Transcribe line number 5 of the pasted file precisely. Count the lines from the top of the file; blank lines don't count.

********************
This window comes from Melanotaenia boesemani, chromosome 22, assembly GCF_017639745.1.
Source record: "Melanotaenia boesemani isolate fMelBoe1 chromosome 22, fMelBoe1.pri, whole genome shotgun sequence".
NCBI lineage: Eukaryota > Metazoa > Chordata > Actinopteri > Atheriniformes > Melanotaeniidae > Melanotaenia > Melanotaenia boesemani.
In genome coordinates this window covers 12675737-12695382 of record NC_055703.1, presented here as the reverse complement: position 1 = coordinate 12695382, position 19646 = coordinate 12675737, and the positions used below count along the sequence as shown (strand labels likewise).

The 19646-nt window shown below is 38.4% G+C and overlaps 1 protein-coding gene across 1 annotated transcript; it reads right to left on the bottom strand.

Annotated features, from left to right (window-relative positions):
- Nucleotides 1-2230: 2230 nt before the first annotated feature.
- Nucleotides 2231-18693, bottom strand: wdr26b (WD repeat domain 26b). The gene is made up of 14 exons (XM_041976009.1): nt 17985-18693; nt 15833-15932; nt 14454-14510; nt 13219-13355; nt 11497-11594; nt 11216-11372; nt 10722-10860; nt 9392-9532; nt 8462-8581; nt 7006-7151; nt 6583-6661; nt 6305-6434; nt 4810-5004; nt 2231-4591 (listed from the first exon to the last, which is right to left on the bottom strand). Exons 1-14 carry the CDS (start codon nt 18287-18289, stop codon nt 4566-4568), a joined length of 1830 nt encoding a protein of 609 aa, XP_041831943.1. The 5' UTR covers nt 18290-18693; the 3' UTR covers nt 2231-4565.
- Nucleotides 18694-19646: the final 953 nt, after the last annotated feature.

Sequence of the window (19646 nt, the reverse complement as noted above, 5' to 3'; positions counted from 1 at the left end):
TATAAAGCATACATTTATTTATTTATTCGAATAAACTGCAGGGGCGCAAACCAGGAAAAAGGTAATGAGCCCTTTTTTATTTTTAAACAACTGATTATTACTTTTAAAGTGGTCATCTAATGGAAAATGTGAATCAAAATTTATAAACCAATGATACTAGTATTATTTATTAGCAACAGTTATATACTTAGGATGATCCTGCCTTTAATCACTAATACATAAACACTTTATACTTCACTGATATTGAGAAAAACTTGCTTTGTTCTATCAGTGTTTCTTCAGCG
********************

The 19646-nt window shown below is 38.4% G+C and overlaps 1 protein-coding gene across 1 annotated transcript; it reads right to left on the bottom strand.